IEEE Spectrum: What made you decide to turn the initial Duckietown class into a much larger project?
Andrea Censi: We were driven by the enthusiasm of students, feedback of the collaborators, and general interest of the media. We found ourselves receiving emails from both independent learners and educational institutions all over the world showing interest in different forms. We realized that without “scaling up” our methods, it would have soon been impossible to manage all the people that wanted to be involved.
Why do a Kickstarter?
For the need to establish a one-click solution to obtain the hardware. One of the bottlenecks to the dissemination of the Duckietown platform is the accessibility of the hardware. By accessibility we mean: (a) the time and effort necessary to obtain Duckiebots and Duckietowns, (b) the price, (c) the inconsistent availability of the components from the sources and their geographical location and related shipping limitations.

Although most of the components are off-the-shelf, and we provide links to our vendors, the process is time consuming and cost-ineffective. Vendors do not guarantee the availability of the components, only ship to some parts of the world, and might at any time run out of inventory for specific components or change the prices.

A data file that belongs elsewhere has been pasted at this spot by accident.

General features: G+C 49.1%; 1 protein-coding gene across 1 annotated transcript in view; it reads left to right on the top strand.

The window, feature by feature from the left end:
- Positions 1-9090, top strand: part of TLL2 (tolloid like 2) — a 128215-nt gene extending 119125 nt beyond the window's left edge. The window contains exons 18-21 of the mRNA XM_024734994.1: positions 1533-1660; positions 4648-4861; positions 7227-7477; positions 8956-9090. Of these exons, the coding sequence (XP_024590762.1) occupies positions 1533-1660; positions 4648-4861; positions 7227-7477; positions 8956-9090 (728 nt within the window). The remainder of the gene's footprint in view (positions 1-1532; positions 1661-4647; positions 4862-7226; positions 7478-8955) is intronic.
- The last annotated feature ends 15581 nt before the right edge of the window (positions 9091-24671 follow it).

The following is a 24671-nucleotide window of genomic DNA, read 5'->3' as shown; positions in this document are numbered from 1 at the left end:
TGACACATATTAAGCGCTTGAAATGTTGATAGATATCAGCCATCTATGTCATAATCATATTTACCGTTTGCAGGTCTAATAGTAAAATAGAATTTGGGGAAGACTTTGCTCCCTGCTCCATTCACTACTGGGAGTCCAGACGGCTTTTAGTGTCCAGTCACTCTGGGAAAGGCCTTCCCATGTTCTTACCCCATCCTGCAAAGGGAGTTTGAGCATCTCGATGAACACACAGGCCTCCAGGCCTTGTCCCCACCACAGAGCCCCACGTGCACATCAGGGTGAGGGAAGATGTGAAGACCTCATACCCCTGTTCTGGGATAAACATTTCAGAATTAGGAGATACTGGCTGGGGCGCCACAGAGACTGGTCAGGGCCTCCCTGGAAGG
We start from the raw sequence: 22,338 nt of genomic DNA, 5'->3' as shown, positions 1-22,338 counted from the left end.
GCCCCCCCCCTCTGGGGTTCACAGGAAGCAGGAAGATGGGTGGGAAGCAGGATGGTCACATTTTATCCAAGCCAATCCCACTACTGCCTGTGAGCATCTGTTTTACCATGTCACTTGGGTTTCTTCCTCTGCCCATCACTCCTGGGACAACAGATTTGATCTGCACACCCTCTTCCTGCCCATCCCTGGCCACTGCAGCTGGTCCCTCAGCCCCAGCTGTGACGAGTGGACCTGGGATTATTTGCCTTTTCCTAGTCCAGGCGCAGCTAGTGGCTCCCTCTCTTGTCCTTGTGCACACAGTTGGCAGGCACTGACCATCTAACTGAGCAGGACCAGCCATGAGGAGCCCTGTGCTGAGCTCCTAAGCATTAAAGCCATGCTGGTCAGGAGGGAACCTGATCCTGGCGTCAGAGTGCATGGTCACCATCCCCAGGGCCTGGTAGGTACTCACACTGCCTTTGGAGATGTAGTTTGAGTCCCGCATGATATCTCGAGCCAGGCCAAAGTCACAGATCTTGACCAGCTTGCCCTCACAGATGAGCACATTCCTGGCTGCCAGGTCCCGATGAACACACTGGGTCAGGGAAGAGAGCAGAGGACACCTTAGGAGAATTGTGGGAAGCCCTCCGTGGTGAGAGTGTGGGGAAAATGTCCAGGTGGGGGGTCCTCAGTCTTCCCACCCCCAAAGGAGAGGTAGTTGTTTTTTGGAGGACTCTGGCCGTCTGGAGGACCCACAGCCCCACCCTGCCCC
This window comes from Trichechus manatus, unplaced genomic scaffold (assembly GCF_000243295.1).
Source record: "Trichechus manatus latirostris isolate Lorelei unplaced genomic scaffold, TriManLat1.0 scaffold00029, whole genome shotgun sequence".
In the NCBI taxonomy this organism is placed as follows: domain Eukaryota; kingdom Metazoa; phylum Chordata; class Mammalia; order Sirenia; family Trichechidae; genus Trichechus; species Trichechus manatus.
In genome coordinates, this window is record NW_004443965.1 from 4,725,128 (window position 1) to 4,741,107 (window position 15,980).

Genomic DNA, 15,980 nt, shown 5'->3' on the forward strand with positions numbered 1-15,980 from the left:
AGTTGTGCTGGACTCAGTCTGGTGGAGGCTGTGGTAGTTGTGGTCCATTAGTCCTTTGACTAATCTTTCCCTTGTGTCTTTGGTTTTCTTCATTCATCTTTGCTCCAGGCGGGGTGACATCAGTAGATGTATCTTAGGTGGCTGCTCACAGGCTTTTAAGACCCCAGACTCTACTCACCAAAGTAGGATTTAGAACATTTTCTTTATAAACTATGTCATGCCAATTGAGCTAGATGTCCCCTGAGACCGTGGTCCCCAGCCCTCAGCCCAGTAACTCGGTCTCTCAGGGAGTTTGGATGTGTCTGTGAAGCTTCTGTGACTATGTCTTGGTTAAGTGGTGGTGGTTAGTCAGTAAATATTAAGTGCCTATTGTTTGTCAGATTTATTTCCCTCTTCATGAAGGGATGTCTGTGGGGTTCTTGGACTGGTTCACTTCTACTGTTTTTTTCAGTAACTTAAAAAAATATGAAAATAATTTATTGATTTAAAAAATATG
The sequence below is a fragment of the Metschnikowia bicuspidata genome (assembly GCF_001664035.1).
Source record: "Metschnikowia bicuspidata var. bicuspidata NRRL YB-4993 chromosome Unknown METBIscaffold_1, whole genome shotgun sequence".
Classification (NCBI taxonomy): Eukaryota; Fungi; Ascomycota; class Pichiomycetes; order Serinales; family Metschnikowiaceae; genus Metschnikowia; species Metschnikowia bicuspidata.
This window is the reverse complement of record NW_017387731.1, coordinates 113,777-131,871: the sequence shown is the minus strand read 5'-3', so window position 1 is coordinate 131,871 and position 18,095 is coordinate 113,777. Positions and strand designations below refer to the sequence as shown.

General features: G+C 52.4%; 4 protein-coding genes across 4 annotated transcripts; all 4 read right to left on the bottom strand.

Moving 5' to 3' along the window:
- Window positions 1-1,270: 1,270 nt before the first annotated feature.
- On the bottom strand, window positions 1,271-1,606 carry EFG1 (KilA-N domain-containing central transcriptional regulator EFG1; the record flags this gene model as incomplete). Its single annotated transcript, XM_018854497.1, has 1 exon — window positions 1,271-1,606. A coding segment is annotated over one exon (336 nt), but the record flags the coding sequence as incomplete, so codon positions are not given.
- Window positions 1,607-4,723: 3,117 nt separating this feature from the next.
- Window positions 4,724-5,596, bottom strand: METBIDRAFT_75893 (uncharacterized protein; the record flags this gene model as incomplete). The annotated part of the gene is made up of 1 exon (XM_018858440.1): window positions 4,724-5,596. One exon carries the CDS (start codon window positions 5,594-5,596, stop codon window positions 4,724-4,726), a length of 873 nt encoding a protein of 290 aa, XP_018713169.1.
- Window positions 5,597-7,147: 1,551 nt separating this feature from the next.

The Kickstarter is a way to solve this problem by raising the funds to create the necessary pipeline to make hardware available, anywhere, at any time, with the ease of a single click. Once the hardware distribution pipeline is established, we can leverage economy of scale to purchase components in bulk and obtain lower prices.

You describe Duckietown as both a class in advanced autonomy, a research project, and a “role play exercise.” Why this approach?